Figure 1. A hypothetical example of a repository with a somewhat questionable file.

Figure 1. A hypothetical example of a repository with a somewhat questionable file.

Overall, we aim to better support open source projects with trust and security considerations — by investigating both public and internal security measures and trust processes within a diverse set of projects.

Who we are #

We are a group of security & privacy researchers from the German CISPA Helmholtz-Center for Information Security, the Max Planck Institute for Security and Privacy, and the Leibniz University Hannover.

We study the intersection of computer security and privacy with human factors. We are particularly interested in investigating end users, administrators, developers, and designers of computer systems and their interdependencies with computer security and privacy mechanisms.

You can find some of our recent publications here.


Dominik Wermke | Researcher (CISPA) and PhD Student (Leibniz University Hannover).

Sascha Fahl | Principal Investigator, Tenured Faculty (CISPA) and Full Professor (Leibniz University Hannover).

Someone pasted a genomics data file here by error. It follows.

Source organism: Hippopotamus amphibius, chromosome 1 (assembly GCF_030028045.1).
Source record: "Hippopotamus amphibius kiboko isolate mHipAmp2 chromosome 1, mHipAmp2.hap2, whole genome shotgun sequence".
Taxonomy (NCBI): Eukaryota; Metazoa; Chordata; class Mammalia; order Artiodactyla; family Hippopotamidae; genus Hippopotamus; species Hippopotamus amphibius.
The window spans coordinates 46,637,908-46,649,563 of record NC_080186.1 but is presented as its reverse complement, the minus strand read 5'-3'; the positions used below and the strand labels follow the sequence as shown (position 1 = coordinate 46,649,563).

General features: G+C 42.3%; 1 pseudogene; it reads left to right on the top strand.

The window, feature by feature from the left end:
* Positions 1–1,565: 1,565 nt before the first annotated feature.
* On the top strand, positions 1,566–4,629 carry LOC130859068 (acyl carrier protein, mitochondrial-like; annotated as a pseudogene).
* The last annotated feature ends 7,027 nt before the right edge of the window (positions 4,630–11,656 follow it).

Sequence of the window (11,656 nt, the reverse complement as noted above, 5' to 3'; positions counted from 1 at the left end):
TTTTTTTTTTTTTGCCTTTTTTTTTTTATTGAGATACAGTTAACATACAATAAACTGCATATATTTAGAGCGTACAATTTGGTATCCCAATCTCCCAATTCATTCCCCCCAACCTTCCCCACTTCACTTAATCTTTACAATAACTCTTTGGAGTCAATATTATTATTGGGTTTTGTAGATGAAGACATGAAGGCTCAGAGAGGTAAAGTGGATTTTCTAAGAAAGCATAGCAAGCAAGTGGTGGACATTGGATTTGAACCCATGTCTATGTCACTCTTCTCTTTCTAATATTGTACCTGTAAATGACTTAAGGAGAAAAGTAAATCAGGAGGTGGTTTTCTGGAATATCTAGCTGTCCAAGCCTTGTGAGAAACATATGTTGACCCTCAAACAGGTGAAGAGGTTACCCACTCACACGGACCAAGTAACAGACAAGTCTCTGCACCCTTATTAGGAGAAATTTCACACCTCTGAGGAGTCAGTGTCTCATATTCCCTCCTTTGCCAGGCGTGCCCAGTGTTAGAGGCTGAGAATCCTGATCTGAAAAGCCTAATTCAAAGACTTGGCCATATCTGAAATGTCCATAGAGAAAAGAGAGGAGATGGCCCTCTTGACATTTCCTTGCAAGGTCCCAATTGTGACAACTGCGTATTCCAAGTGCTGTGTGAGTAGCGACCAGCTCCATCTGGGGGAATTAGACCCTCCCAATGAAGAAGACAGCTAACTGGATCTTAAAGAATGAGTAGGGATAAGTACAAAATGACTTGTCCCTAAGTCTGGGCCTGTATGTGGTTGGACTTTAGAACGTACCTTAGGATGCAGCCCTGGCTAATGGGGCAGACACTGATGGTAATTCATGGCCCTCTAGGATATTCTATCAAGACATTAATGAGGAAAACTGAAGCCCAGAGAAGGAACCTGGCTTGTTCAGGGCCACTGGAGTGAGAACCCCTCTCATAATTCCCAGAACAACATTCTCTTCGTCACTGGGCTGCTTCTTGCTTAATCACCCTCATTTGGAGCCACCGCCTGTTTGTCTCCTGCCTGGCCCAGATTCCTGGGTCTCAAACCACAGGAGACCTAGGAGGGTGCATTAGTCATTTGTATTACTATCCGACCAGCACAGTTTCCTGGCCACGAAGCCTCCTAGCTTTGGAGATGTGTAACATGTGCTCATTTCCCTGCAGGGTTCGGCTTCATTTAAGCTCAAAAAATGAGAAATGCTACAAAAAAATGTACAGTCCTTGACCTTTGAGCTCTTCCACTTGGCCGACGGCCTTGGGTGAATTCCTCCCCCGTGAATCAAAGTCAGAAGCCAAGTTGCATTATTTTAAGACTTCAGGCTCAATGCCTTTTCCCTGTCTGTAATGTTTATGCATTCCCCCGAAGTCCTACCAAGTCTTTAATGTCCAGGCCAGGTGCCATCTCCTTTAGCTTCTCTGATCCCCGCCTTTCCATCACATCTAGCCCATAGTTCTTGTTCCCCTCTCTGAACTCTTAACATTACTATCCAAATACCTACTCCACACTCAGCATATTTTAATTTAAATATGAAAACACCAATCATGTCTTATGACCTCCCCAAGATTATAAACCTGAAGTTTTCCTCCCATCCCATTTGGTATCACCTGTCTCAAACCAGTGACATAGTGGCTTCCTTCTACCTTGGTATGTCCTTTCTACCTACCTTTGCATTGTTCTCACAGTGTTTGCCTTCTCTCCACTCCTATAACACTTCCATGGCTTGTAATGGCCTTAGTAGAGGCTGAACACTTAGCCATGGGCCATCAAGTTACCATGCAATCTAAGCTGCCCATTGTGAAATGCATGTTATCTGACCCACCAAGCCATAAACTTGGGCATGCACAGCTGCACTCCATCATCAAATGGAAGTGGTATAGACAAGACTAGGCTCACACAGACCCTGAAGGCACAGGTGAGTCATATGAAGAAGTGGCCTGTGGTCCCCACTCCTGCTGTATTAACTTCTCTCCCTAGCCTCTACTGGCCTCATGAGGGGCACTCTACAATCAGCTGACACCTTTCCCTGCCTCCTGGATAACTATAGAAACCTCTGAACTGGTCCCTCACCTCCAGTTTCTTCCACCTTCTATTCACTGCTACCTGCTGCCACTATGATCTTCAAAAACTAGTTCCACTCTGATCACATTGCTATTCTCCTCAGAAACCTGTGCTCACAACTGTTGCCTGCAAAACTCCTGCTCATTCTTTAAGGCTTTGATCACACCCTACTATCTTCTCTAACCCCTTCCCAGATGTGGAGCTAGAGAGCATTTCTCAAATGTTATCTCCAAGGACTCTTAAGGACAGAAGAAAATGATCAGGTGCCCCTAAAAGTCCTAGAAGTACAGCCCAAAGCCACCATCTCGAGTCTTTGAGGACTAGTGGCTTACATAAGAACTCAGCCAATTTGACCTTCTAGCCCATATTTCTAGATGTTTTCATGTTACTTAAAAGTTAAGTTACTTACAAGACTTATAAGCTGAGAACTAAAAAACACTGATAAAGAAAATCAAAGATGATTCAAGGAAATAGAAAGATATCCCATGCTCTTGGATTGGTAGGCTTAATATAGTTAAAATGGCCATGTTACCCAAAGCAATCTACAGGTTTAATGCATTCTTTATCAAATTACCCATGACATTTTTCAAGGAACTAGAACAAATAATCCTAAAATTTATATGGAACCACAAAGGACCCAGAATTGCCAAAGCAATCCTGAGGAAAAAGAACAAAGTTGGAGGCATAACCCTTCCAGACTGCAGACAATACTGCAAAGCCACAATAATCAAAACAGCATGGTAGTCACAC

Yasemin Acar | Research Group Leader (Max Planck Institute for Security and Privacy) and Research Professor (George Washington University).


CISPA logo

CISPA Helmholtz-Center for Information Security

MPI SW logo

Max Planck Institute for Security and Privacy

Interview #

Do you contribute to open source projects? We would like to invite you to an interview via an audio call on a platform of your choice (e.g., Zoom, Skype, our self-hosted Jitsi, …).

We are interested in your personal experiences and opinions, as well as the security & trust processes of your projects. We are not judging deployed security measures of the project in any way, we are just interested in the underlying structures.

Example Questions #

We would like to conduct the interview in a semi-structured approach: we would open with a somewhat general question, on which you can elaborate to your liking and knowledge, after which we might ask some additional follow-up questions.

Some example questions:

  • S1Q1 Project: Can you tell us a bit about the project(s) you are involved in?